Mrs. Bergson and I recently watched an old movie called The Falcon and The Snowman.
If you’re a movie buff, you may remember that it’s a story about a young man (played by Timothy Hutton) who was working for a civilian defence contractor. He grows disenchanted with some of the secrets that he’s privy to and has his drug-dealing buddy (played by Sean Penn) sell the information to the Soviets.
It’s a good movie but I was struck by the appearance of Hutton and Penn, who were both about 25 when it was released in 1985. They look ridiculously young.
Hutton had become a star five years earlier with his work in one of my favourite movies, Ordinary People. Penn had great roles in Taps in 1981 (with Hutton) and Fast Times At Ridgemont High in 1982 that propelled him to stardom.
There’s nothing exceptional about The Falcon and The Snowman other than it captures two young movie stars finding their way early in their careers.
Penn went on to superstardom and is widely considered one of the finest actors of his generation. Hutton has made dozens of movies although it’s more often in supporting roles than as the lead.
But in 1985, the world was theirs. They were young stars with bright futures ahead of them.
It’s a thought that I often have as watch older TV shows.
One of my all-time favourite television series was M*A*S*H, which was filmed from 1972-83. Again, the actors are frozen in time. Alan Alda was in his mid-thirties when filming began; he’s now 78. Several of the actors have died; Larry Linville (Frank), Harry Morgan (Col. Potter), McLean Stevenson (Col. Blake) and Allan Arbus (Dr. Sidney Freedman) are all gone.
One of my favourite bands in the 1970s and 1980s was The Kinks, an English outfit perhaps best known for their hit Lola.
They also recorded a song called Celluloid Heroes, which talks about strolling along the Hollywood Boulevard looking at the stars in the walk of fame. It’s a reflection on their struggle to be known and the fact that those who did star in movies and television will live on.
“I wish my life was a non-stop Hollywood movie show,” the song goes. “A fantasy world of celluloid villains and heroes. Because celluloid heroes never feel any pain. And celluloid heroes never really die.”
So whether Penn is Jeff Spicoli in Fast Times or Hutton is Conrad Jarrett in Ordinary People, they’ll always be 20 years old when the movie starts in your living room.
• • •
I’m pleased to announce that my wife and I did some painting recently and we remain married.
Only a couple that has been together for a while -- and do those kinds of jobs as a team -- can understand why that would even be in doubt. In an attempt to brighten up our laundry room, we decided that it was time to mud the screw holes in the gyproc and put a couple of coats of primer on it.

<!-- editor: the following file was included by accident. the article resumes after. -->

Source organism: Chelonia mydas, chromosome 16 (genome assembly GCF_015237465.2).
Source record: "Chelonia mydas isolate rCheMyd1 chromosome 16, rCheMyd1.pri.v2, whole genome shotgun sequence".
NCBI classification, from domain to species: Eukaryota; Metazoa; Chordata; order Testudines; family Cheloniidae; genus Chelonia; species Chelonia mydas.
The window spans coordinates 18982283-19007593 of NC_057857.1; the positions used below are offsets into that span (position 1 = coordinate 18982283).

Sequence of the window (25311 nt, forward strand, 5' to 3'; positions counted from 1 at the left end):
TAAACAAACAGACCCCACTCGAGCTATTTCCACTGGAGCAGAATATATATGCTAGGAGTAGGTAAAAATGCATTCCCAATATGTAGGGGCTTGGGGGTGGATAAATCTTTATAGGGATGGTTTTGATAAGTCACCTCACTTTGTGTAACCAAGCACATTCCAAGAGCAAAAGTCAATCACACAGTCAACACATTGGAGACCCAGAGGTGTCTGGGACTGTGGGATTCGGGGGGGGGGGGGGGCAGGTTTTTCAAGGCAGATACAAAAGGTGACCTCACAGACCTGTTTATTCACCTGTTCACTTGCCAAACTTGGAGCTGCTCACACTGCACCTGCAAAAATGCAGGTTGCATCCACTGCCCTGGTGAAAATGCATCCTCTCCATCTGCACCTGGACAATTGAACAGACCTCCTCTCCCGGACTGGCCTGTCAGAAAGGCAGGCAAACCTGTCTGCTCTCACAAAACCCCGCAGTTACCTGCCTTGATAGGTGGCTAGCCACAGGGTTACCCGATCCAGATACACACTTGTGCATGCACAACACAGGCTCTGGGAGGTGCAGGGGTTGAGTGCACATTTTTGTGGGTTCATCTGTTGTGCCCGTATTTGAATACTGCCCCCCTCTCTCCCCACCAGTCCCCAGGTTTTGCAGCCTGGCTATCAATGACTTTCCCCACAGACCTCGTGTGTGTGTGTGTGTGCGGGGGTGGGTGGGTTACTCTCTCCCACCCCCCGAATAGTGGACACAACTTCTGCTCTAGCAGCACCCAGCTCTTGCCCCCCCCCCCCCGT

The job took longer than normal because, well, I’m both busy and sometimes very lazy. I did the first coat of mud one weekend, gave it a light sanding and applied the second coat a week later and then finally got around to painting about three weeks later.
Since it’s a laundry room, it’s not big to start with; it’s also filled with a freezer, washing machine, dryer, water tank, furnace and some shelving units for storage. By the time we had all of that pushed into the middle, there wasn’t much room to move. I had the music playing, as always, and I would have a foot tapping or be doing some terrible dance moves.
Mrs. Bergson is all business when it comes to the jobs. While I’m busy singing along to some forgotten gem from the 1980s, she’s thinking three steps ahead.
We’ve had the discussion many times about how I can get up on a Saturday morning, make a coffee and a bowl of cereal and sit on the couch with the laptop. When she gets up a while later, she’ll walk out of the bedroom and ask me a question about something we’re working on.
She’ll have been awake 30 seconds and had more analytical thoughts than the early riser had in however long I’ve been up.
It wasn’t a major surprise to anybody when a major study back in December showed that the brains of the two genders do have some different wiring. (The study generalizes its findings; it doesn’t mean that this applies to everybody. No doubt there are many exceptions.)
The study found that women’s brains are highly connected across the right and left hemispheres, which means they have better social skills and memory and are better adapted to multitask. It makes them better listeners and more able to utilize both sides of the brain, one of which is wired for logical thinking and one for intuitive thinking.
Men’s brains have strong connections between the front and back, which is ideal for co-ordinated action and perception.
What it ultimately means is that my wife and I make a good team. While we aren’t always as understanding as perhaps we should be of each other’s differences, it’s those differences that make us a better couple.
While my brain goes into sleep mode like a computer, her brain is always working. My brain, on the other hand, seldom gets us lost in the car and generally knows the time to within a few minutes.
So while I’m busy in my own little world singing and dancing with a roller in my hand, she’s analyzing what’s next.
It all works together in some mysterious way. At least until the next time we have to paint together, that is.
Perry Bergson is the Daily Herald’s managing editor. You can reach him at 765-1302 or by email at firstname.lastname@example.org